Why did you decide to study Advanced Residential Child Care at university?
A colleague of mine had previously been on the course and every time he spoke about it, he lit up. The learning, knowledge & ability to transfer this into his practice with our young people & his colleagues really captured me. I had been working in Residential for over 10 years and felt it was time to expand my experience. I am committed to a career in residential child care & therefore, it made perfect sense – I only wished I had done it sooner!
What was the highlight of your course?
It wasn’t one moment but lots of moments pulled together. The conversations, observations and sharing of insight amongst my classmates really made the course for me. I found myself surrounded by people who really got it. They really appreciated the depth and the complexities of working in residential child care. This gave me a real sense of community within the sector and opened my eyes to the realisation that other’s shared my passion and desires.
What key learning/skills did you take from the course?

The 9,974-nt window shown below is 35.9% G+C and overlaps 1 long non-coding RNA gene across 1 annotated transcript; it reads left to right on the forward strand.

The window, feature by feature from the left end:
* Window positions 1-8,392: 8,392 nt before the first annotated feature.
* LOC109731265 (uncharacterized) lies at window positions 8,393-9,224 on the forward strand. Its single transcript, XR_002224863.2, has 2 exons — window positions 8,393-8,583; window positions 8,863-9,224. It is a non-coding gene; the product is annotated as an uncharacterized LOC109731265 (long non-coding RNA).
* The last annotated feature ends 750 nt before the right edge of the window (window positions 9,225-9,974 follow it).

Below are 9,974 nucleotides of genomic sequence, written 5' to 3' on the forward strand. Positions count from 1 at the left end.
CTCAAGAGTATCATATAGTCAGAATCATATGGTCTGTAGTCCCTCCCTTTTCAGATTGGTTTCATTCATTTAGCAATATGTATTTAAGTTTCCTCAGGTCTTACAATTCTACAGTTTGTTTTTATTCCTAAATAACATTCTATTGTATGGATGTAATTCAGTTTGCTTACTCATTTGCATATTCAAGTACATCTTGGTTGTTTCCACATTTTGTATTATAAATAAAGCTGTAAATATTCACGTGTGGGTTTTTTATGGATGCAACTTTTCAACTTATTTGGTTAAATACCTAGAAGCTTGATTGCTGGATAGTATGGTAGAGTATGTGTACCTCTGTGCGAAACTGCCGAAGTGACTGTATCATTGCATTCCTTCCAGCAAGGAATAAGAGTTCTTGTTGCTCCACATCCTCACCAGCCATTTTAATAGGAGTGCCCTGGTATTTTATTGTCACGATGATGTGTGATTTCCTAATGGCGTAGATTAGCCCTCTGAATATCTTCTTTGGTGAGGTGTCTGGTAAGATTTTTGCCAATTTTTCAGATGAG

The key learning that I was able to take away from this course was that the Residential child care profession has its own community – one which is committed and invested in improving outcomes and creating opportunities for all children and young people. There is a distinct lack of empirical research within the field. This is something that is urgently required in order to support the further development of a service which can provide positive experiences and happy lifestyles for our children and young people. My time on the course has changed my thinking about how important it is for those in direct practice to contribute to research – this isn’t a job for the ‘academics’. It is a job for every single person working within residential child care. We have a real opportunity to learn from our every interaction and ultimately deliver the best care & love in the world for our children and young people.